The problem lies in the fact that the tools are in a constant state of moisture. We often find small puddles forming it the bottom of the compartments. WD-40 is used regularly in the summer and fall with great effectiveness.
Spray on dry graphite has been the most effective lubricant so far. It goes on and dries like a grey spraypaint, except for the striking surfaces that we have to keep 'clean' from everything.
I think it's going to come down to good old fashioned, clean your tools twice a day, station life.
Now, the only challenge is getting everyone else onboard!
Thanks Rick,
Most of us spray the WD-40 onto a rag, then apply it to the bare metal portions of the tool (our axes come painted, except for the blade area and the pick). I was always tought to apply it this way to avoid overspray on the handle.
It wasn't until I started reading forums here at FE that I learned that WD-40 would do so much damage to other parts of the tool! Thanks for the information, I'll be sure to pass it on to the rest of the crew.
Jeff
Do the same application method only use motor oil, any grade will do!
Jeff Clayton said:
Thanks Rick,
Most of us spray the WD-40 onto a rag, then apply it to the bare metal portions of the tool (our axes come painted, except for the blade area and the pick). I was always tought to apply it this way to avoid overspray on the handle.
It wasn't until I started reading forums here at FE that I learned that WD-40 would do so much damage to other parts of the tool! Thanks for the information, I'll be sure to pass it on to the rest of the crew.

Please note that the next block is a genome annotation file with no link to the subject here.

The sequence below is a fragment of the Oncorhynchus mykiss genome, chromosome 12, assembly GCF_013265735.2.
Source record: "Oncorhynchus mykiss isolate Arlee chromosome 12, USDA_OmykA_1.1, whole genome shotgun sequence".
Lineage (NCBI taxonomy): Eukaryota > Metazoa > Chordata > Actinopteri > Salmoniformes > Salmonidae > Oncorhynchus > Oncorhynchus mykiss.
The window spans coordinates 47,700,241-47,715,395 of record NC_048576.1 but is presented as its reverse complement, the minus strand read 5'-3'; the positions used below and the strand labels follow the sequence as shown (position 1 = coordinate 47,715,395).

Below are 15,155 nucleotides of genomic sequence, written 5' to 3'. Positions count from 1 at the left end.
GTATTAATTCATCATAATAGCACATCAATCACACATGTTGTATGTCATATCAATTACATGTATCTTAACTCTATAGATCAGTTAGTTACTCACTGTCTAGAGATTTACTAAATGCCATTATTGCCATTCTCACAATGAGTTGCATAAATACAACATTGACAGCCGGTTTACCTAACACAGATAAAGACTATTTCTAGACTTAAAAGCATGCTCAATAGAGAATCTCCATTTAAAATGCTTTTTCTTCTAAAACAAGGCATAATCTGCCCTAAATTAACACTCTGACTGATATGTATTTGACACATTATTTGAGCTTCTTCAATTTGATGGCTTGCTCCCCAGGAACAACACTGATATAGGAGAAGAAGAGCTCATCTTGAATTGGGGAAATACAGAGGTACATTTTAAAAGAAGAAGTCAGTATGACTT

Jeff
Jeff -
A product I found that works very well is CRC Dry Moly Lube spray #03084. http://www.crcindustries.com/ei/content/prod_detail.aspx?S=Y&PN...
I spray it on any tools that normally rust quickly during winter conditions, hydrant wrenches, axes, pike pole tips etc. it sprays on and soon dries to a thin film that looks like a "parkerized" finish. We also use it on extrication tools as it also acts as a lubricant on the cutter jaws. For tool inspection the coating can quikly be removed with a solvent and coating reapplied as needed.

Bob Shovald
Bob,
Thanks for the input...we'll look into this product. The clean then coat, clean then coat, clean then coat method seems to be working for now. Although, elbow grease is the best protector I've found!
Just joined this group, "Tools of the Trade". The only paint we put on our hand tools is two 2" bands of paint that is our dpartment colors. This is used for ease in identifying our gear/equipment, this is in addition to a reflective sticker with our depatment name and rig number.
I have found that a light coating of machine oil, 3 in 1 comes to mind helps out on ax heads etc... Its less messy than some of the others. Its easier to control the application too because a few drops on the object is sufficient and rub it in with a rag.
For the handles, we have a combination of wood and fiberglass, we use electrical friction tape. To add a more stout grip we use old ice hockey skate laces wrapped up and down the length of the handle and then cover this with more friction tape.
It seems to work for us anyways and our tools seem to be rust free for the most part.